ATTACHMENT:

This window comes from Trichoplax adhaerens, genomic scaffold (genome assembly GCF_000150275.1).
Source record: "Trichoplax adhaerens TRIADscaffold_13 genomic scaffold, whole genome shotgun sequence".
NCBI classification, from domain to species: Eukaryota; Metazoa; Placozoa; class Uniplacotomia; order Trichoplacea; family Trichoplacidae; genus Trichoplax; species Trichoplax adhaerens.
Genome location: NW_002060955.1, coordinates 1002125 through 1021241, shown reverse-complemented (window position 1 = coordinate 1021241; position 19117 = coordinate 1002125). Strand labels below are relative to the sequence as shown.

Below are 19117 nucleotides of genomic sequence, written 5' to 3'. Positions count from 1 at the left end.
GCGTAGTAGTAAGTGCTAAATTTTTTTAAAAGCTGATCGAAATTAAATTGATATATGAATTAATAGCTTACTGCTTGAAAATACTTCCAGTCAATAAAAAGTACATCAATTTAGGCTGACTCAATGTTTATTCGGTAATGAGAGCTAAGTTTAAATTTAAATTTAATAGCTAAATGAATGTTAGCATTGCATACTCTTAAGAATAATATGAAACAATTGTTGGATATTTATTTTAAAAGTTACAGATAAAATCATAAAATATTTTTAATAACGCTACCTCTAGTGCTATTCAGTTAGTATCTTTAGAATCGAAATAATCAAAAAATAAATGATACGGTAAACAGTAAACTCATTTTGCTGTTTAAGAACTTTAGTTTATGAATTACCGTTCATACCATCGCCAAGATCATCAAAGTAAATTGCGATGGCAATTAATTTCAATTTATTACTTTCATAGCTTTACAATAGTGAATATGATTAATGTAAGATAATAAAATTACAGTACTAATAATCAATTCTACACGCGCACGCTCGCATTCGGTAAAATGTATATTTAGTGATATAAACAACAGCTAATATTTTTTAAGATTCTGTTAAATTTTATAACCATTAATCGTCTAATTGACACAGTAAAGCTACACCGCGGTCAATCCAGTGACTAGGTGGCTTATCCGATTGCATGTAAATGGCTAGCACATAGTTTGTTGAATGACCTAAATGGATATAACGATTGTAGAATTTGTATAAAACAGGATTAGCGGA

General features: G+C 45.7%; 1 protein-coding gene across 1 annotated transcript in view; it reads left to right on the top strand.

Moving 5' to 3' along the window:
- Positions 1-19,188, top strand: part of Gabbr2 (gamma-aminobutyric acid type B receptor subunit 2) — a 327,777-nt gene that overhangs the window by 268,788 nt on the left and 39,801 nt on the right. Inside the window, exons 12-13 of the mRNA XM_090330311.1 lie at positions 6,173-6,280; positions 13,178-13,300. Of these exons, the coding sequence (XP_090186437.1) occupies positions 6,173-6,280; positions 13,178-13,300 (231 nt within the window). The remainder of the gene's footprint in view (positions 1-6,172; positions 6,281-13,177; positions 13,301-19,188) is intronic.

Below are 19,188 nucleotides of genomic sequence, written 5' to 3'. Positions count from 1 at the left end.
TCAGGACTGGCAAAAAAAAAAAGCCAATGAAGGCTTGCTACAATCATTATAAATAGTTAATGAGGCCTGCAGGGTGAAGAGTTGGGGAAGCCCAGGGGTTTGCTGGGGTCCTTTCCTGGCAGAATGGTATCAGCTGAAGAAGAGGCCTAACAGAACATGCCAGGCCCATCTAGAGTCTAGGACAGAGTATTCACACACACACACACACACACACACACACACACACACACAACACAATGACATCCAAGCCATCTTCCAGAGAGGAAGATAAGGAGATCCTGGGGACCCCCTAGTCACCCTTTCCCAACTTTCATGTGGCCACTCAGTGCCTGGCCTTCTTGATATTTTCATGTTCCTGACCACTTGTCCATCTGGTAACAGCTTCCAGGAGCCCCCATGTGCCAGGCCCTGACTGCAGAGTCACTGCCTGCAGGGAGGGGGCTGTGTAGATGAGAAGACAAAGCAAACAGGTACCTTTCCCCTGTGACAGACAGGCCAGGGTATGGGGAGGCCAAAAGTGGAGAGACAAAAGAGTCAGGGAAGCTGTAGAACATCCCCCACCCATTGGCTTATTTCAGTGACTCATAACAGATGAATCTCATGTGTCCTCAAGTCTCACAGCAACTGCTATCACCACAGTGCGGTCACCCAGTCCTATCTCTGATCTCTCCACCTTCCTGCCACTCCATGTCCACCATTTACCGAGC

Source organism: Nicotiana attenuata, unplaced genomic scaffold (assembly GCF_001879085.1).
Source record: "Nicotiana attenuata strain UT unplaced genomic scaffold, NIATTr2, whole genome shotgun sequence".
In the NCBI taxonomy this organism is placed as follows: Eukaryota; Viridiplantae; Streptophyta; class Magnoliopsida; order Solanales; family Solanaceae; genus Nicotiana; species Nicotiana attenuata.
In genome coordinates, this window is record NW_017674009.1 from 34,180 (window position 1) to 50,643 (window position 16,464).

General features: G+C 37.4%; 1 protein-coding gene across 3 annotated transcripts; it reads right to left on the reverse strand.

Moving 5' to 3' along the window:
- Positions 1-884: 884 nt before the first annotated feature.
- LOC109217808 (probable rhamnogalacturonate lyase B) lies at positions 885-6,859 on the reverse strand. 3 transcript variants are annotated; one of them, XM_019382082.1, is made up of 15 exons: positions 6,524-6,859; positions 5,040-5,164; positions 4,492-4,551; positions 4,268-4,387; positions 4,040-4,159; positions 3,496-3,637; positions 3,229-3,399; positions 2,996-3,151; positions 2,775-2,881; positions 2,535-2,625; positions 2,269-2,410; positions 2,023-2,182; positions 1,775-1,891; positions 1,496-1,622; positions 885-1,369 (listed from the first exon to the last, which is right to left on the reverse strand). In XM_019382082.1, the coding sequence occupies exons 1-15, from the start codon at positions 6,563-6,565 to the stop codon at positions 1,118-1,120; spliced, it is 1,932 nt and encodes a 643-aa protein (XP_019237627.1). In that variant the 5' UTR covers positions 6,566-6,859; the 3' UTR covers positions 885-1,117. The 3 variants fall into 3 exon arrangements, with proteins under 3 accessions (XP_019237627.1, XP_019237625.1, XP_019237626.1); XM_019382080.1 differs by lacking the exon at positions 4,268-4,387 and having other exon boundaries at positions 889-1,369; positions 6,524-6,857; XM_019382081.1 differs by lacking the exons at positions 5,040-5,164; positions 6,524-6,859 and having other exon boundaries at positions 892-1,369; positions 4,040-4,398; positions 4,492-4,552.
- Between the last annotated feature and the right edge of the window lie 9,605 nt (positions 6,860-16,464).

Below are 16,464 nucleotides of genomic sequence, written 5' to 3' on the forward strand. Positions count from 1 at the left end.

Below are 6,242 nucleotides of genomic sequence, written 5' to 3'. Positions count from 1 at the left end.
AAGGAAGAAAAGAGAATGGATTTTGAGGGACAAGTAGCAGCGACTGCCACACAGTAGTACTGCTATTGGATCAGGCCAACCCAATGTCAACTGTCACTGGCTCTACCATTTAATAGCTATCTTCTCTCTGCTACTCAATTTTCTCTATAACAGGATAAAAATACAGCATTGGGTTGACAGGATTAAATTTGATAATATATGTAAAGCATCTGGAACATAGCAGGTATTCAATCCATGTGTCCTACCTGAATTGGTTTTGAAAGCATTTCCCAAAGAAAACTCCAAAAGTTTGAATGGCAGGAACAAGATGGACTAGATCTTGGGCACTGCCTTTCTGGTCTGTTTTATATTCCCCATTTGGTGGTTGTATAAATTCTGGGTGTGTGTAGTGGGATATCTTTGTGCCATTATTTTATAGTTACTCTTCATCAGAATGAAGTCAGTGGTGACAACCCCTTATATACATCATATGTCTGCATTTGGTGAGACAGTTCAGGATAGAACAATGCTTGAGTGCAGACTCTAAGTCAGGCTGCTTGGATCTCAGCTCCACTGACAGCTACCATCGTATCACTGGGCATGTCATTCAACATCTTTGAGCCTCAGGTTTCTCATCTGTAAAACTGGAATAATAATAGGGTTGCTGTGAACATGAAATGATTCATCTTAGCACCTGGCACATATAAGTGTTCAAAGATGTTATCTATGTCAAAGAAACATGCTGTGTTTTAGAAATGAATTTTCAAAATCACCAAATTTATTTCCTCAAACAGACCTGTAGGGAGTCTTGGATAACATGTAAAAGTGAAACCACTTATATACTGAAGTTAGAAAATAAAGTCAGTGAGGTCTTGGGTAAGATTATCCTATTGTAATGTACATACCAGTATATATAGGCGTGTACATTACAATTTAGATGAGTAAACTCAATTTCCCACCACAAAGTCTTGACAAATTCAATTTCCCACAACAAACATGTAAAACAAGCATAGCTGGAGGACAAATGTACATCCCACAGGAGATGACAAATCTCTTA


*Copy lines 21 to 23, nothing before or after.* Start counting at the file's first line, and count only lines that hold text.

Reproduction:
Below are 16,464 nucleotides of genomic sequence, written 5' to 3' on the forward strand. Positions count from 1 at the left end.

Below are 6,242 nucleotides of genomic sequence, written 5' to 3'. Positions count from 1 at the left end.
AAGGAAGAAAAGAGAATGGATTTTGAGGGACAAGTAGCAGCGACTGCCACACAGTAGTACTGCTATTGGATCAGGCCAACCCAATGTCAACTGTCACTGGCTCTACCATTTAATAGCTATCTTCTCTCTGCTACTCAATTTTCTCTATAACAGGATAAAAATACAGCATTGGGTTGACAGGATTAAATTTGATAATATATGTAAAGCATCTGGAACATAGCAGGTATTCAATCCATGTGTCCTACCTGAATTGGTTTTGAAAGCATTTCCCAAAGAAAACTCCAAAAGTTTGAATGGCAGGAACAAGATGGACTAGATCTTGGGCACTGCCTTTCTGGTCTGTTTTATATTCCCCATTTGGTGGTTGTATAAATTCTGGGTGTGTGTAGTGGGATATCTTTGTGCCATTATTTTATAGTTACTCTTCATCAGAATGAAGTCAGTGGTGACAACCCCTTATATACATCATATGTCTGCATTTGGTGAGACAGTTCAGGATAGAACAATGCTTGAGTGCAGACTCTAAGTCAGGCTGCTTGGATCTCAGCTCCACTGACAGCTACCATCGTATCACTGGGCATGTCATTCAACATCTTTGAGCCTCAGGTTTCTCATCTGTAAAACTGGAATAATAATAGGGTTGCTGTGAACATGAAATGATTCATCTTAGCACCTGGCACATATAAGTGTTCAAAGATGTTATCTATGTCAAAGAAACATGCTGTGTTTTAGAAATGAATTTTCAAAATCACCAAATTTATTTCCTCAAACAGACCTGTAGGGAGTCTTGGATAACATGTAAAAGTGAAACCACTTATATACTGAAGTTAGAAAATAAAGTCAGTGAGGTCTTGGGTAAGATTATCCTATTGTAATGTACATACCAGTATATATAGGCGTGTACATTACAATTTAGATGAGTAAACTCAATTTCCCACCACAAAGTCTTGACAAATTCAATTTCCCACAACAAACATGTAAAACAAGCATAGCTGGAGGACAAATGTACATCCCACAGGAGATGACAAATCTCTTA